Terry W. Hartle in The Christian Science Monitor:
Arthur Brooks is one of the limitless number of policy analysts who toil in Washington. He stands out both because he is prolific and his work has had an impact. He has already written 10 books on a wide range of subjects, served as president of the influential center-right American Enterprise Institute, and writes a column for the Washington Post. His background sets him apart. An accomplished classical musician, he spent 12 years playing in a symphony orchestra. He worked his way through college and attended Thomas Edison State University in New Jersey – not exactly a “big name” school in the corridors of power (though he did earn a Ph.D. in public policy from the Rand Institute). On a personal level, he is deeply religious (Roman Catholic) and calls the Dalai Lama a friend and mentor.
In his latest book, Love Your Enemies: How Decent People Can Save America From the Culture of Contempt, Brooks takes aim at the hypertoxic climate that affects our civic culture. His description of the current situation is essentially that “hyperbolic” public discourse driven by an “outrage industrial complex” has produced a culture of contempt that is tearing America apart.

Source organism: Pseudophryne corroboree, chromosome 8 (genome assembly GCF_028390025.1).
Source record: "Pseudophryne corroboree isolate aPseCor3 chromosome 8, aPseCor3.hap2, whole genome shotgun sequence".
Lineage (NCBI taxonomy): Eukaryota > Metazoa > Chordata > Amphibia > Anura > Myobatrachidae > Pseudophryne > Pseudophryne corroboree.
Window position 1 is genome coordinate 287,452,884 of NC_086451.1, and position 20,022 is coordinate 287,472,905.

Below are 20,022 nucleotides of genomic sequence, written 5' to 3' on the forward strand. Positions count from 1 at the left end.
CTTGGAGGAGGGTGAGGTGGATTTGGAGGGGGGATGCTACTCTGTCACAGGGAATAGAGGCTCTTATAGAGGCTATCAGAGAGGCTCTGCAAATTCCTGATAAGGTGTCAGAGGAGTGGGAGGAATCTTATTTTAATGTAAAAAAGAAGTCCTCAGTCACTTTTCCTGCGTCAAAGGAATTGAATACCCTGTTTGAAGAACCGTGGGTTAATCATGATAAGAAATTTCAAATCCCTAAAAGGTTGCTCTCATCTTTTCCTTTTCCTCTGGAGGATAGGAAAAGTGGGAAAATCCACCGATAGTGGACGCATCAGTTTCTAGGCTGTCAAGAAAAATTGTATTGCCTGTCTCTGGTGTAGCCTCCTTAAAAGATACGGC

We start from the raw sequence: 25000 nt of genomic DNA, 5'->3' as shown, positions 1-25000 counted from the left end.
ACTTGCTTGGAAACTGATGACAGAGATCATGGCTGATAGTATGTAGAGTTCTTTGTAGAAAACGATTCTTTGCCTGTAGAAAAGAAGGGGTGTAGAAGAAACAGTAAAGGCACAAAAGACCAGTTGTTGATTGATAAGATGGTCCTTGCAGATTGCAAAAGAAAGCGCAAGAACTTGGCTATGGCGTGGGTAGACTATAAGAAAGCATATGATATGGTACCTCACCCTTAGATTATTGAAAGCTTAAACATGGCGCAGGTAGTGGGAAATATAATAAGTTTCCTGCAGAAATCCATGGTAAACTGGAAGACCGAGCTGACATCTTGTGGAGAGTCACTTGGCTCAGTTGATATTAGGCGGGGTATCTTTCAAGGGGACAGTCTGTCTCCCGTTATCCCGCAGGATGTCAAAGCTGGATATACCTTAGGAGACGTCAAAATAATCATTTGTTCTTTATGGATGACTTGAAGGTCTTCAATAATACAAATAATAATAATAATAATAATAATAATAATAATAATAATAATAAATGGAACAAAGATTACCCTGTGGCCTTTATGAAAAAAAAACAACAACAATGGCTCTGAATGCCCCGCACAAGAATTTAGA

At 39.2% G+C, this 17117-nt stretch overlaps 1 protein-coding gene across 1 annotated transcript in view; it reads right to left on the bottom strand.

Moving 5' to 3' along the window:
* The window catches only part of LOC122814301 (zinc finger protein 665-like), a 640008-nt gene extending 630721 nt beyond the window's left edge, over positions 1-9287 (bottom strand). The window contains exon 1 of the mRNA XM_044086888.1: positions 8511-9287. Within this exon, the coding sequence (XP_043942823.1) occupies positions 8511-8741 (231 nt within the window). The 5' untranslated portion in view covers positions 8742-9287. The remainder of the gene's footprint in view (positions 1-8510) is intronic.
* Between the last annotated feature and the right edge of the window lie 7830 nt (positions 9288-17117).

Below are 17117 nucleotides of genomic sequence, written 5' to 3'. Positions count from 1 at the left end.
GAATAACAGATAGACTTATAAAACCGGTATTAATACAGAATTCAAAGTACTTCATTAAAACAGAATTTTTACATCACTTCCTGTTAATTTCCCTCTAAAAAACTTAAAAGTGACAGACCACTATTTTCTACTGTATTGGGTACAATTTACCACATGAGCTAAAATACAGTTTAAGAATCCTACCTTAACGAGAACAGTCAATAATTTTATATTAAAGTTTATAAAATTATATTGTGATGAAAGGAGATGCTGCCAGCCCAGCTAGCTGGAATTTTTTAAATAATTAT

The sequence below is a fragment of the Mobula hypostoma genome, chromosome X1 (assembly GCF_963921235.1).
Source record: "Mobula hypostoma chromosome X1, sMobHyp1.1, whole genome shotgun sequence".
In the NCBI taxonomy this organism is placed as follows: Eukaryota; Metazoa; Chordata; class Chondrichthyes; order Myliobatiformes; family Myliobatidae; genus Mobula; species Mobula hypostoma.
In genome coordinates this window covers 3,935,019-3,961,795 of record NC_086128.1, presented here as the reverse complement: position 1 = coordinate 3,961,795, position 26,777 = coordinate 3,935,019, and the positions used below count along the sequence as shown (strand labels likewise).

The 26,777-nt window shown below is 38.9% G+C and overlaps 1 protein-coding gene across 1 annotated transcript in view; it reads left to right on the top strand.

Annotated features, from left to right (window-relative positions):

He uses the word “contempt” deliberately because it is more than mere anger. A culture of contempt reflects a desire to “mock, shame, and permanently exclude [the other side] from relationships by belittling, humiliating, and ignoring” those with whom we disagree. “Contempt” says to others: “You disgust me. You are beneath caring about.” Brooks marshals an impressive amount of evidence to make his point. Not only is such behavior damaging to the public discourse, he writes, but it undermines the health of not only its practitioners but also of those on the receiving end. He cites research to suggest that humans are likely hard-wired to be decent and kind and to seek common ground. To him, the toxic political culture undermines our democracy and health and is contrary to human nature.